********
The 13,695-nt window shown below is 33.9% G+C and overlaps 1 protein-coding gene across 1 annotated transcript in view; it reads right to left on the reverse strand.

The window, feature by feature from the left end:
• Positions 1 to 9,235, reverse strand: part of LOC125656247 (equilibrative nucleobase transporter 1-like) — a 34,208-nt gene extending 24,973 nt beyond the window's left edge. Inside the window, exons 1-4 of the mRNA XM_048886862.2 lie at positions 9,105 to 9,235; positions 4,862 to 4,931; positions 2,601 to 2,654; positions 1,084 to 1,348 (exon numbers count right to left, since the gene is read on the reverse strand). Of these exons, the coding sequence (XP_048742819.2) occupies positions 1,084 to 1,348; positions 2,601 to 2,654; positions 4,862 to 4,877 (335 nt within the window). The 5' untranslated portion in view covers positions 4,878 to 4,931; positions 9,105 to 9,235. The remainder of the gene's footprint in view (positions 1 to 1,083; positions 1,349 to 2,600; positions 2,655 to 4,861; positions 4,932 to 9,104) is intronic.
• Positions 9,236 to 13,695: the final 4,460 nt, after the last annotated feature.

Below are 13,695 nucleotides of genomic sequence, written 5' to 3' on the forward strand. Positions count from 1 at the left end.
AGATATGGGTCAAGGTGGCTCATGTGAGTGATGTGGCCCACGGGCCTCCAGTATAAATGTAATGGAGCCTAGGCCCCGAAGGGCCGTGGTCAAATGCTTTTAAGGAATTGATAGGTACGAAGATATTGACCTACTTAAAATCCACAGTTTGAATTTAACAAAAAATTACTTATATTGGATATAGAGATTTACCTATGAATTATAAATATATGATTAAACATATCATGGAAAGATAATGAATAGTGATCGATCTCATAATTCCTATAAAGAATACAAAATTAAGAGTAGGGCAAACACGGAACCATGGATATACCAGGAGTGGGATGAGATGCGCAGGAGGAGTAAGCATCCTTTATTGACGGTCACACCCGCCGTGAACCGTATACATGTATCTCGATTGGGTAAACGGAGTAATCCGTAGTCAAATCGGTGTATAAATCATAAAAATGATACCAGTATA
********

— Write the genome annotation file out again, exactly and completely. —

The 13,695-nt window shown below is 33.9% G+C and overlaps 1 protein-coding gene across 1 annotated transcript in view; it reads right to left on the reverse strand.

The window, feature by feature from the left end:
• Positions 1 to 9,235, reverse strand: part of LOC125656247 (equilibrative nucleobase transporter 1-like) — a 34,208-nt gene extending 24,973 nt beyond the window's left edge. Inside the window, exons 1-4 of the mRNA XM_048886862.2 lie at positions 9,105 to 9,235; positions 4,862 to 4,931; positions 2,601 to 2,654; positions 1,084 to 1,348 (exon numbers count right to left, since the gene is read on the reverse strand). Of these exons, the coding sequence (XP_048742819.2) occupies positions 1,084 to 1,348; positions 2,601 to 2,654; positions 4,862 to 4,877 (335 nt within the window). The 5' untranslated portion in view covers positions 4,878 to 4,931; positions 9,105 to 9,235. The remainder of the gene's footprint in view (positions 1 to 1,083; positions 1,349 to 2,600; positions 2,655 to 4,861; positions 4,932 to 9,104) is intronic.
• Positions 9,236 to 13,695: the final 4,460 nt, after the last annotated feature.

Below are 13,695 nucleotides of genomic sequence, written 5' to 3' on the forward strand. Positions count from 1 at the left end.
AGATATGGGTCAAGGTGGCTCATGTGAGTGATGTGGCCCACGGGCCTCCAGTATAAATGTAATGGAGCCTAGGCCCCGAAGGGCCGTGGTCAAATGCTTTTAAGGAATTGATAGGTACGAAGATATTGACCTACTTAAAATCCACAGTTTGAATTTAACAAAAAATTACTTATATTGGATATAGAGATTTACCTATGAATTATAAATATATGATTAAACATATCATGGAAAGATAATGAATAGTGATCGATCTCATAATTCCTATAAAGAATACAAAATTAAGAGTAGGGCAAACACGGAACCATGGATATACCAGGAGTGGGATGAGATGCGCAGGAGGAGTAAGCATCCTTTATTGACGGTCACACCCGCCGTGAACCGTATACATGTATCTCGATTGGGTAAACGGAGTAATCCGTAGTCAAATCGGTGTATAAATCATAAAAATGATACCAGTATA